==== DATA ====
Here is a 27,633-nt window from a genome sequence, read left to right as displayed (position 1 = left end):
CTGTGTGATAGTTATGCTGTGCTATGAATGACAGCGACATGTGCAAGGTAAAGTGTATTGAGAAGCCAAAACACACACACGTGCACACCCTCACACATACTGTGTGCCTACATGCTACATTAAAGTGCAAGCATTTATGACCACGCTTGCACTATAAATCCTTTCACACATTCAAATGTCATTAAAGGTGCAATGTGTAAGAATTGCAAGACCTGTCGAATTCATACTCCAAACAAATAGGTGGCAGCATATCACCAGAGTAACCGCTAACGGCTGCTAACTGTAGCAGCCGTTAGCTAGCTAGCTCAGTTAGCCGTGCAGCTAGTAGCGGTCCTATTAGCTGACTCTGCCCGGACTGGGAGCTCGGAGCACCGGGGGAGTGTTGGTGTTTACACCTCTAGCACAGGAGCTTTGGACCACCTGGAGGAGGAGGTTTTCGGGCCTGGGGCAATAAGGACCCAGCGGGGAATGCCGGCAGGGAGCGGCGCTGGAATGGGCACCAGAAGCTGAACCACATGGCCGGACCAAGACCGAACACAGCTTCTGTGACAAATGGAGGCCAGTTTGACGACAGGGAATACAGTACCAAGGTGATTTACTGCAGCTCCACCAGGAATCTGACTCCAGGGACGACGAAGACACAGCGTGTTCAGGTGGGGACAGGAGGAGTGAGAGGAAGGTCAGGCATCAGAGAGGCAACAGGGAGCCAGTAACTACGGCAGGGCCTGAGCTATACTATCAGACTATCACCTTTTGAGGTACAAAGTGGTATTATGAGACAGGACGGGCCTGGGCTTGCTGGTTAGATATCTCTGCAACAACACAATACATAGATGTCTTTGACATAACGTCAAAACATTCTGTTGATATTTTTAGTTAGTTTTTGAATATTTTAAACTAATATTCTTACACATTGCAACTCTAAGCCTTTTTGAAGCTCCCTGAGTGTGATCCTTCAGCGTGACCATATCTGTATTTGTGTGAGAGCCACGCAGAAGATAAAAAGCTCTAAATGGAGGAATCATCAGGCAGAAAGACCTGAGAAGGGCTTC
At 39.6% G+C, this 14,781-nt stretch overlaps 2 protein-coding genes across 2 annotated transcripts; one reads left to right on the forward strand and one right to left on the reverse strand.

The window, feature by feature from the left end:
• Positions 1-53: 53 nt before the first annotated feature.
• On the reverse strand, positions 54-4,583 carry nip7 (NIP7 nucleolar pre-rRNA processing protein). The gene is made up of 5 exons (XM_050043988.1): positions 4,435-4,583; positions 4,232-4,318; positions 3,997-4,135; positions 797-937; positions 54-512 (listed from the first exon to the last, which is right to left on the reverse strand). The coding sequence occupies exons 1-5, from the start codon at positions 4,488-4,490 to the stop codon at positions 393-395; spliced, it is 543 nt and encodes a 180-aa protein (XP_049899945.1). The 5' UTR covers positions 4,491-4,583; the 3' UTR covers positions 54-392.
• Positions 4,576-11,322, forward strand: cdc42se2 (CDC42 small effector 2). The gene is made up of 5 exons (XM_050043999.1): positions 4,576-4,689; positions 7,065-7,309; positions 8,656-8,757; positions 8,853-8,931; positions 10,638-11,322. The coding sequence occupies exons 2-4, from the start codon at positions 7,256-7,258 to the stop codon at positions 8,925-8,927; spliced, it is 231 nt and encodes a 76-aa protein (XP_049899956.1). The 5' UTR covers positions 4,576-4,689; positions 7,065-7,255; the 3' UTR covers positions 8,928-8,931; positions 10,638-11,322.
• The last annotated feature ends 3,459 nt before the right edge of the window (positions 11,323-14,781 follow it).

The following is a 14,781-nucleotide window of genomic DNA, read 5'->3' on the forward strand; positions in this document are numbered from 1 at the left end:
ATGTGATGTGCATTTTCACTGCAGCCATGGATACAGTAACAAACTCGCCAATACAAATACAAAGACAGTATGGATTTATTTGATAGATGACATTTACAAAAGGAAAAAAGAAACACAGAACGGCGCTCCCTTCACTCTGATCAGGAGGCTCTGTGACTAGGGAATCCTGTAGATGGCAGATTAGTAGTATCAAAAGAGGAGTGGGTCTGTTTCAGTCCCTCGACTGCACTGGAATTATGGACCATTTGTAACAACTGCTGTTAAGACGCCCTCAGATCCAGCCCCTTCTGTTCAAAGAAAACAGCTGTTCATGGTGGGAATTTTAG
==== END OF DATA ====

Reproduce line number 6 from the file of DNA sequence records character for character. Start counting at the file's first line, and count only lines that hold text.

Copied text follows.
• On the reverse strand, positions 54-4,583 carry nip7 (NIP7 nucleolar pre-rRNA processing protein). The gene is made up of 5 exons (XM_050043988.1): positions 4,435-4,583; positions 4,232-4,318; positions 3,997-4,135; positions 797-937; positions 54-512 (listed from the first exon to the last, which is right to left on the reverse strand). The coding sequence occupies exons 1-5, from the start codon at positions 4,488-4,490 to the stop codon at positions 393-395; spliced, it is 543 nt and encodes a 180-aa protein (XP_049899945.1). The 5' UTR covers positions 4,491-4,583; the 3' UTR covers positions 54-392.